Bathtubs appear to be odd places for a cat to want to hang around in. Many cats, on the other hand, prefer to spend their time there, or even in the shower.

This conduct may or may not be alarming. But when your cat starts peeing in the bathtub, you know you’ve got a problem.

So, what is the reason behind your cat peeing in the bathtub?

A cat may begin peeing in the bathtub if they’re dealing with a physical or mental issue. Your veterinarian will need to examine them to rule out any problems that require treatment. If your veterinarian has given your cat a clean bill of health, it’s possible that they’re peeing in the bathtub because they’re unhappy with their litter box situation.

Keep reading this article to know all the reasons behind your cat peeing in the bathtub and how you can stop them.

Cat Peeing In Bathtub

Why Does My Cat Pee In The Bathtub?

Here are some reasons why your cat may be peeing in the bathtub: –

Why Does My Cat Pee In The Bathtub?

1. Physical Problem

A physical health issue is the first thing to rule out, especially if your cat has suddenly started peeing in the bathtub.

They could be suffering from a urinary tract infection, kidney illness, or a blockage of some sort.

Why did they choose the bathtub over the litter box?

They may have had pain while using their litter box, and they now associate that pain with the litter box, which they wish to avoid.

Or cats may need to pee and not have enough time to get to their litter box, especially if it’s on a different level of the house, so they use the bathtub as a huge litter box.

It might be painful for a cat to have difficulty peeing due to arthritis, a UTI, a bladder stone, cystitis, or another health issue.  

If a cat experiences pain while using the litter box, even if the cat is not currently ill, the cat may link the litter box with the discomfort.

Cats that are shocked or scared when in the litter box behave similarly. This can happen if a cat is startled by a youngster or another pet while attempting to use the litter box.

Although some cats are more susceptible to UTIs than others, these diseases can affect any cat.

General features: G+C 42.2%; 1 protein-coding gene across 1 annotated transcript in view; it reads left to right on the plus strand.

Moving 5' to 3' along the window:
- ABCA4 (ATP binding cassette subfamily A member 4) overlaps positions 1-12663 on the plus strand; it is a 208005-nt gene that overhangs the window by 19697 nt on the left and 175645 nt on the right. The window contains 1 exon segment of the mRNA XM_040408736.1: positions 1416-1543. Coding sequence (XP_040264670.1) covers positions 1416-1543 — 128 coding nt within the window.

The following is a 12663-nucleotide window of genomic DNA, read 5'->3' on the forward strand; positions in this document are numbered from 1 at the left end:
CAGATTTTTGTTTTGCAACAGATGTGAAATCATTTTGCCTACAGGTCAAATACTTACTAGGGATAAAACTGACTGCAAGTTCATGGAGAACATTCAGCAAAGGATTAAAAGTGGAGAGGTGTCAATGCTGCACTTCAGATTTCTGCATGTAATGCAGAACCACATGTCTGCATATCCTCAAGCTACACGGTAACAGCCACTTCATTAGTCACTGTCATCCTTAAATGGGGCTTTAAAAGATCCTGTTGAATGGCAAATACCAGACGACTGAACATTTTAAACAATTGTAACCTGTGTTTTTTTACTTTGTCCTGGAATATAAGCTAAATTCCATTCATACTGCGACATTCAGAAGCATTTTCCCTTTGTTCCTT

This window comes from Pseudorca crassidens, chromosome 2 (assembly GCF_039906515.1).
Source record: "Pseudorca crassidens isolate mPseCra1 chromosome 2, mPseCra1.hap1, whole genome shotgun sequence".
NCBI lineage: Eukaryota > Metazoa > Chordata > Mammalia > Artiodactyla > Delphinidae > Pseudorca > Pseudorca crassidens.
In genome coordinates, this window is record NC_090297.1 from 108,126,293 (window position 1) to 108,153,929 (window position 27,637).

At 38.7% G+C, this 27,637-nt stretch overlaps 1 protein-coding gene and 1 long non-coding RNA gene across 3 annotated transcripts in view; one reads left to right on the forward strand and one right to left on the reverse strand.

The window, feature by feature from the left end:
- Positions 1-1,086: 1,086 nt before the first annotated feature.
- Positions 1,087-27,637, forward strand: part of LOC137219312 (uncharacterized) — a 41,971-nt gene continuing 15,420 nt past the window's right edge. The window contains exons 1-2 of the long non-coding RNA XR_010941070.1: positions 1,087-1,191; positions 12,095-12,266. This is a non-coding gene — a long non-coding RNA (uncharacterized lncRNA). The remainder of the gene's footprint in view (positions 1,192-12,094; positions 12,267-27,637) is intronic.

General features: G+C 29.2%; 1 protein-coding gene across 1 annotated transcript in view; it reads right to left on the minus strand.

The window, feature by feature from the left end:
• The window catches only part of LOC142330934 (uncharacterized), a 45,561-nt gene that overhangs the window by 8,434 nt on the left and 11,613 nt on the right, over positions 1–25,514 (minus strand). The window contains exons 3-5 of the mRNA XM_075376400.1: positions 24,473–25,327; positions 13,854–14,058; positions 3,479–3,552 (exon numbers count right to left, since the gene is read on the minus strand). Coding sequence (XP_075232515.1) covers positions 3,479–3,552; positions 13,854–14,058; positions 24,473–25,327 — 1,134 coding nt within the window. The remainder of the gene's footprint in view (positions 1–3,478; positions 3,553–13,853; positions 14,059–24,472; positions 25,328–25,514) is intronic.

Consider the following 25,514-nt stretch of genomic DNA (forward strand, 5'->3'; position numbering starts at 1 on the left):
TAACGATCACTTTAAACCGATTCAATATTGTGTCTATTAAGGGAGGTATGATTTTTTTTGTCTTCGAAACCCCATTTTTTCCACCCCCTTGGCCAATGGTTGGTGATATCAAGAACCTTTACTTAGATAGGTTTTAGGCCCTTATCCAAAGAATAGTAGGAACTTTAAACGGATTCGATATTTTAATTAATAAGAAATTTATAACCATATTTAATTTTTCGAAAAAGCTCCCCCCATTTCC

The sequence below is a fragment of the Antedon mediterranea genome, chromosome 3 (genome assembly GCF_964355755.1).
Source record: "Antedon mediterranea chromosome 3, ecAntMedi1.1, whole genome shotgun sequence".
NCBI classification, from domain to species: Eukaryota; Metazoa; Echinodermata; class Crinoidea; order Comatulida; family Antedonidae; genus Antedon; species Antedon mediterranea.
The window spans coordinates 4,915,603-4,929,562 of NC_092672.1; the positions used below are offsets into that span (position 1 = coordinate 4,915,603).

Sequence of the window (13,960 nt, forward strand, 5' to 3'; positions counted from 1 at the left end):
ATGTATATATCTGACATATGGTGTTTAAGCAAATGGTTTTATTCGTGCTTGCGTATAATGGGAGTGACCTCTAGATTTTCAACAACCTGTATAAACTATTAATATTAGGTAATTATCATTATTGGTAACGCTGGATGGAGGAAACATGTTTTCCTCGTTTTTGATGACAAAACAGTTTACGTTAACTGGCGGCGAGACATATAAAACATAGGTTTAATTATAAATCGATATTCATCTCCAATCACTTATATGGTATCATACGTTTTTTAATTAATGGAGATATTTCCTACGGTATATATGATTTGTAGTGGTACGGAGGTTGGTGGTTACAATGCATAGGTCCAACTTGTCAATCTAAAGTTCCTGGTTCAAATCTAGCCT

Inappropriate urination is common in cats with UTIs due to discomfort, agony, or a general feeling of needing to go potty all the time. If the UTI has progressed, the urine may have a strong odor.

UTIs are normally easy to treat with veterinarian help, however, some are more difficult to treat than others.

Some cats may need permanent dietary adjustments to help preserve urinary tract health, while others may require special diagnostics to get them on the correct antibiotics to address the bacteria that is causing the infection.

Peeing in the tub can be a cat’s way of requesting assistance. Cystitis, bladder stones, urinary tract infections, and kidney infections can all make a cat feel sick, make it difficult to urinate and make it avoid places where it would typically urinate.

However, it could also be attempting to attract your attention and alert you to the fact that anything is amiss.

Cats, especially senior cats, are prone to kidney illness. It’s a treatable condition, but renal disease in cats, like in people, occurs in varying degrees of severity as the kidneys deteriorate and shut down. Your cat’s kidney ailment will eventually kill him.

Kidney disease management choices can help cats live longer and stay healthy, especially if the condition is diagnosed early.

It’s a good idea to rule out kidney illness as a cause if your cat suddenly starts peeing in the bathtub.